You keep the memories locked away in a box.
Hidden away under layers and layers somewhere in a drawer in a closet. Stuffed down, buried but not forgotten. Never forgotten.
Then a few weeks ago, the box broke open and all the ugly contents came flying out and tumbling all over the living room and just stayed there. An uninvited and unwelcome guest.
You didn’t even know what to do. It disrupted all your routines and rituals. Your normal way of dealing with it didn’t work.
It made it hard to function through the day. Or think about anything else. You tried to push it back in its place but it wouldn’t budge. Every time you looked at the news it seemed to grow. It just stared you back in the face.
You wondered if others saw what was now strewn about in your living room. You hoped they didn’t. But how could they not?
You never told anyone the full story. Not a soul. Certainly not your family. It would kill them.
You took parts of the box out with a few trusted friends. But it was all too overwhelming and the details too painful. The entirety was in that box, only known to you.
You worried. You were ashamed. He was friends with your friends. He was respected. Who would believe you? Would your friend group become divided and turn against each other? Or would they just turn against you?
But for some women, you didn’t need to spell it out. They just knew. When you couldn’t get out of bed. When you had to leave work.
You explained to your boss that something happened but you couldn’t talk about it and you just needed some time. She was usually all business and no-nonsense. But in that moment, she knew.
She just hugged you.
It was one of the kindest gestures you have ever felt.
Something felt different this time. The collective anger. The outcry.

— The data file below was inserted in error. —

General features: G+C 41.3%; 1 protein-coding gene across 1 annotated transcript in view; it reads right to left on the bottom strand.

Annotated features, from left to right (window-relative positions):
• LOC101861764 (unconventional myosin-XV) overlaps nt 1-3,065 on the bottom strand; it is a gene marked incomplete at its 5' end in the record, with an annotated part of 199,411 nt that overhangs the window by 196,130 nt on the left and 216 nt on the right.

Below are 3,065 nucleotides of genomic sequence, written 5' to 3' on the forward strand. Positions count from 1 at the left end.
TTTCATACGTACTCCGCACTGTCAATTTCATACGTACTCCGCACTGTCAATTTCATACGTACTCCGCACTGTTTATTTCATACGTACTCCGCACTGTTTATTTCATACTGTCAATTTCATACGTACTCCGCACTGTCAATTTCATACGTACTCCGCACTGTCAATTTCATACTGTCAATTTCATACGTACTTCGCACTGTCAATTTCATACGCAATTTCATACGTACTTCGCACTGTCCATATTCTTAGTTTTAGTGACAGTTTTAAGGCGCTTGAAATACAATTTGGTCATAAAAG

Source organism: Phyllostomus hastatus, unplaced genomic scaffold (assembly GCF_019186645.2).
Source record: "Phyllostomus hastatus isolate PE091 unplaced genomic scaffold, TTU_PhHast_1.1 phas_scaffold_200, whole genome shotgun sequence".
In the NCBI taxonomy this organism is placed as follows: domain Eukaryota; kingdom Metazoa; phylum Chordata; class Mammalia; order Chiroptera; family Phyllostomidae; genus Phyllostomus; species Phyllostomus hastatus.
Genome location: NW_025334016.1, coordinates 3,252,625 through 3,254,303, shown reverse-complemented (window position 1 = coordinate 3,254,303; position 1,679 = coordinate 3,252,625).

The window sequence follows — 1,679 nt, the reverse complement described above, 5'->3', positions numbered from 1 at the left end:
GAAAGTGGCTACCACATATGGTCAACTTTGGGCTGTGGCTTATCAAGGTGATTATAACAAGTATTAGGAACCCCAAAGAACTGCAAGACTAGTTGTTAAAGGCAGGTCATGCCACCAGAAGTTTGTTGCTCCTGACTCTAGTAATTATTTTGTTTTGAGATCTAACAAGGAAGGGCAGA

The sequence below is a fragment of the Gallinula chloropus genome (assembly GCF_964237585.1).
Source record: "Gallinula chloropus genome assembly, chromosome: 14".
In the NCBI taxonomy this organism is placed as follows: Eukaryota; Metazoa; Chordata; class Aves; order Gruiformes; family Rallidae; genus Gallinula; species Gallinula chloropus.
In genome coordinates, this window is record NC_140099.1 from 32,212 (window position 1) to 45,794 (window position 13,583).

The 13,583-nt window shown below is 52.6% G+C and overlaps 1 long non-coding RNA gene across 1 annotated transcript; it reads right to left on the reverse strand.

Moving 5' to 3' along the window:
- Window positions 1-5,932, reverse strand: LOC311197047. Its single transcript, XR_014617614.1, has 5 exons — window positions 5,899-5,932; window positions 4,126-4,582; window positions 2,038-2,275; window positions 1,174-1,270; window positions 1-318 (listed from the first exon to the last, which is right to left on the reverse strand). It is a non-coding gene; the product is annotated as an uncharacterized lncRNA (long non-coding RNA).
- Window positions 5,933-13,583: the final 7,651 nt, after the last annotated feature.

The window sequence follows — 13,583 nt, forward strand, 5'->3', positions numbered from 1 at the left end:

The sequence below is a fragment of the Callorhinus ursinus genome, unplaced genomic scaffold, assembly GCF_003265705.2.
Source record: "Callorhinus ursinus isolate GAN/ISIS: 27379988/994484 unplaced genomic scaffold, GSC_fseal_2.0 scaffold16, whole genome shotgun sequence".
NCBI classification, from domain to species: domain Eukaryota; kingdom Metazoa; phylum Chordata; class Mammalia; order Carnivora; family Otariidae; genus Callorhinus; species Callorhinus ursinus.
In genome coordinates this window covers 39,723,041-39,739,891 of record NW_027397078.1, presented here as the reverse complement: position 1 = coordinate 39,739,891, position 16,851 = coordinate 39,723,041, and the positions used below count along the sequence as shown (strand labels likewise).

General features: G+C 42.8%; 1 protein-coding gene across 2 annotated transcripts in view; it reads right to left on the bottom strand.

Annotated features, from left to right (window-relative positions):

Maybe they’ll listen to us this time, you thought. Maybe I don’t need to keep it locked away in a box forever.
Your voice mattered.
Talking about it publicly or privately didn’t feel like a weight had been lifted off your shoulders. Just the opposite. It was like a weight had been placed on your chest.
You never wanted to think about it again. Now it was just like before, if you caught a glimpse of him at a concert or in a coffee shop or grocery store. It set off all the flood of feelings again. Uncontrollable tears and a feeling like a loss of control.
But you had to talk about it now. If others could be so brave, you could be too.
Maybe this time would be different.
Then some people tried to turn men and women against each other and make it about winning and losing. As if the pain of your experience is a threat to their sons and brothers. You’re not allowed to talk about it.
They mocked these women in the most public manner. It was exactly as you feared. It’s why you didn’t say anything in the first place.
And that’s bullshit.
How many #MeToo men have been held publically (or even privately) accountable for sexually assaulting women? 25? 50? 100? How many men’s lives have been “ruined” only after incredible in-depth reporting and the threat of retaliation?
So that means we’re officially done with this conversation — with opening our eyes — and you should just put everything back in that box where it belongs?
How many women live with their secret their whole lives?
But this isn’t about keeping score. It’s not a zero sum game.
You just want to be heard. You want to be believed. You want your voice to matter.
You wanted this time to be different.
Then nothing changed.
You feel the anger turn back into acceptance. Into complacency.
You start picking up everything and putting it back into that box.
You re-lived your most traumatic memories and shared your darkest secrets, both publicly and privately. And for what?
As a man, I want to say that we owe you so much more.
Based on conversations with women I know and the Washington Post heartbreaking article Dear dads: Your daughters told me about their assaults. This is why they never told you.